In the wake of March's tepid jobs creation, it may be time to take a harder look at this soft patch.
Even ahead of Friday's employment report, concerns were mounting about a growing pile of weak data. JPMorgan's economic research team cut their first quarter GDP growth forecast to a mere 0.6 percent on Thursday, citing poor consumer spending data.
Recent manufacturing data have also looked especially bad, with the ISM manufacturing index's March reading showing the slowest growth since May 2013. Separately, housing market indicators have been mixed, perhaps due to the harsh winter weather.
Amid all of the concerns, many economists have held out hope because of the string of strong employment reports, which have indicated that growth remains strong where it matters most.
Now, that story changed after the Bureau of Labor Statistics reported that a mere 126,000 jobs were created in March, compared to broad expectations of another 200,00-plus report.
"While the jobs report was disappointing, in some ways it confirms what we already know," commented Marc Chandler, global head of currency strategy with Brown Brothers Harriman. "The U.S. economy slowed markedly in Q1 2015."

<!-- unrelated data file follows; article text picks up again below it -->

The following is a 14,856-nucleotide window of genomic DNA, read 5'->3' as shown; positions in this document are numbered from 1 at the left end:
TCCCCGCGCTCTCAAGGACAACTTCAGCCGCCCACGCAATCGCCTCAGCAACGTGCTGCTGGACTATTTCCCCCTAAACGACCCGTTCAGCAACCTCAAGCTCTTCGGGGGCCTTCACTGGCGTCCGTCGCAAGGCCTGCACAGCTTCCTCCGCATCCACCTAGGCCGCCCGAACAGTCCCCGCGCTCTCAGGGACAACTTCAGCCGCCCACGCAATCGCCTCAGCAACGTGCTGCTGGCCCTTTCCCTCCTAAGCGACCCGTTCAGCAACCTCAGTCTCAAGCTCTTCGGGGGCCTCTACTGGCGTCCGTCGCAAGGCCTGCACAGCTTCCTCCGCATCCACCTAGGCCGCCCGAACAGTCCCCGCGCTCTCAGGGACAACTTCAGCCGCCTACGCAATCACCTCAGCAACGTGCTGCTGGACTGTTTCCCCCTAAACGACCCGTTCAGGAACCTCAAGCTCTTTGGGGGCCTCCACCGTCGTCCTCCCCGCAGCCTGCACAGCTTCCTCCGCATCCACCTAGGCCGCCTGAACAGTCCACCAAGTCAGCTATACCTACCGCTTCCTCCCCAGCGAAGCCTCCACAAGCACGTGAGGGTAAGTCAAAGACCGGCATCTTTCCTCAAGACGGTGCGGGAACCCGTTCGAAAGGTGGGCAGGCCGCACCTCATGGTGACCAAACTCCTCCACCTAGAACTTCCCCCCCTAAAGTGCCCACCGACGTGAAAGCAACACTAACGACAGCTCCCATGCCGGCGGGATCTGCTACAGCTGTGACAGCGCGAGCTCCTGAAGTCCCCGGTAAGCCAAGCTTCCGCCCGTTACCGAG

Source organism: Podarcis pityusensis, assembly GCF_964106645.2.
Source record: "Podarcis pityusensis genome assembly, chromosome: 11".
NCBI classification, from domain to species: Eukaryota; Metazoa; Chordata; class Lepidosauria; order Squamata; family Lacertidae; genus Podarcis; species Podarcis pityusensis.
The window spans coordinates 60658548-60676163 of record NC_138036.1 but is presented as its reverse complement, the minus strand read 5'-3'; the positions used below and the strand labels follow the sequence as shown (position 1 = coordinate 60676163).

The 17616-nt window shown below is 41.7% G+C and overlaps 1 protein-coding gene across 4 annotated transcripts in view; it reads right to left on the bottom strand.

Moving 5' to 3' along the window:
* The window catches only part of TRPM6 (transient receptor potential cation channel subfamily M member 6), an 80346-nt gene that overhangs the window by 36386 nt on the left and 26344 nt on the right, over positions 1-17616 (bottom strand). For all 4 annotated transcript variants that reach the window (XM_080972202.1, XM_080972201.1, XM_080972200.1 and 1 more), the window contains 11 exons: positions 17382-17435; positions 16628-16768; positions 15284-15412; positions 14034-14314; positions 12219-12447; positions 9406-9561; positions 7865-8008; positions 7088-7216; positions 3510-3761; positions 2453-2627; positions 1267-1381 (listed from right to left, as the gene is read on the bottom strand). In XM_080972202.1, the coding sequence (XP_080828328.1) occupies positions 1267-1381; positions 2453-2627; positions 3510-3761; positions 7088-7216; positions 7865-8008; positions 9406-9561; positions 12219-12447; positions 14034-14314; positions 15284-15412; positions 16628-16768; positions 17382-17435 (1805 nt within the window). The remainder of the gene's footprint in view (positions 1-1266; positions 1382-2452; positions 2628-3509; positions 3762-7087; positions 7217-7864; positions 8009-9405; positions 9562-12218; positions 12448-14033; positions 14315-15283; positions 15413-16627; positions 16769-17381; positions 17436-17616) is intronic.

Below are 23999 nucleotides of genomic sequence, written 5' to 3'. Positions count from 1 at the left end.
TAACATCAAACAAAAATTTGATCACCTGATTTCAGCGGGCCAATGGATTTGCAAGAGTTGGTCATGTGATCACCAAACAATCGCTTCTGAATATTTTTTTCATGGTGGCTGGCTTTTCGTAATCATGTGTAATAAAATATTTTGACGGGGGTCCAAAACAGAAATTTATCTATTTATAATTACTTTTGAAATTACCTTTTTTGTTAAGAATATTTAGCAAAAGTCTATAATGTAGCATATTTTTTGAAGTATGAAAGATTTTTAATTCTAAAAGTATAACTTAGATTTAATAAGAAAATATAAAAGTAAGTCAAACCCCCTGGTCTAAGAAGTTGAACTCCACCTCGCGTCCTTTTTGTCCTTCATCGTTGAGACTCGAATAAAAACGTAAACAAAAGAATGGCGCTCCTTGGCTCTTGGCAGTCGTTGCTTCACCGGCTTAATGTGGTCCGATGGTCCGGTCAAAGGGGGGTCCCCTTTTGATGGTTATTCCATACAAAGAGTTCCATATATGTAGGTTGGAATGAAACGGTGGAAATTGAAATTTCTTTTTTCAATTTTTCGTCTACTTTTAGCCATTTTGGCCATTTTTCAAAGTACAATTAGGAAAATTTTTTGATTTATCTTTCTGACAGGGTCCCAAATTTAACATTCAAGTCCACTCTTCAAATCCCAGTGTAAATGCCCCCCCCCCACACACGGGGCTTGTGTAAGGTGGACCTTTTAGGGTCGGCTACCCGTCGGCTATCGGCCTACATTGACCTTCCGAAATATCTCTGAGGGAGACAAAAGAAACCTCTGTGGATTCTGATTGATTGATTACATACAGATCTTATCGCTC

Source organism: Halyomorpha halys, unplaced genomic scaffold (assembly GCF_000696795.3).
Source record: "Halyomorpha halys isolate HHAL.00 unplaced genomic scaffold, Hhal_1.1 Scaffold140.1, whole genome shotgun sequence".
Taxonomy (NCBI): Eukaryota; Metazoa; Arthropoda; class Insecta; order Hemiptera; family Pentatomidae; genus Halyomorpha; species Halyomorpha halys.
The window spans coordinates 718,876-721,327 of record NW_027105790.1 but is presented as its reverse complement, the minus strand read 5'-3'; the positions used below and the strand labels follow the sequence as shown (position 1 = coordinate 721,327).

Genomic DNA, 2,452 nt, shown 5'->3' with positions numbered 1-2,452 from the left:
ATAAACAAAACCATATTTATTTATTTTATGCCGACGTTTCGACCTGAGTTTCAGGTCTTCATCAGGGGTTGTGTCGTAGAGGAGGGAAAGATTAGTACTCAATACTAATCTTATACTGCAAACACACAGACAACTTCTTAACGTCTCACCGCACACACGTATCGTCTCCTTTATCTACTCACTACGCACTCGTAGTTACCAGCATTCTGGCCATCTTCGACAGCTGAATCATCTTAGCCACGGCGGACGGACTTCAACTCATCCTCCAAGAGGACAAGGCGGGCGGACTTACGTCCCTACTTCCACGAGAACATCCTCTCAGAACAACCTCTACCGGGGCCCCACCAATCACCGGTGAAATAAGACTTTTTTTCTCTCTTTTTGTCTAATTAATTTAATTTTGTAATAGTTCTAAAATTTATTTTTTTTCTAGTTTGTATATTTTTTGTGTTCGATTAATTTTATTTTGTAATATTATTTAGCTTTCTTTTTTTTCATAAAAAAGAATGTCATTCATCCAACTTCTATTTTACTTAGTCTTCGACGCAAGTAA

In the 45 minutes of futures trading that followed the report (which was released on a day when the stock market was closed for the Good Friday holiday) S&P 500 futures fell by 1 percent, while bond futures marched higher. In the currency market, the U.S. dollar fell sharply across the board.
While the jobs number may have somewhat shifted expectations about when the Federal Reserve will raise short-term interest rates, these moves are all consonant with shifting perceptions of the American economy—and not with shifting expectations about the Fed. After all, with all else being equal, a more dovish Fed would be good rather than bad for stocks.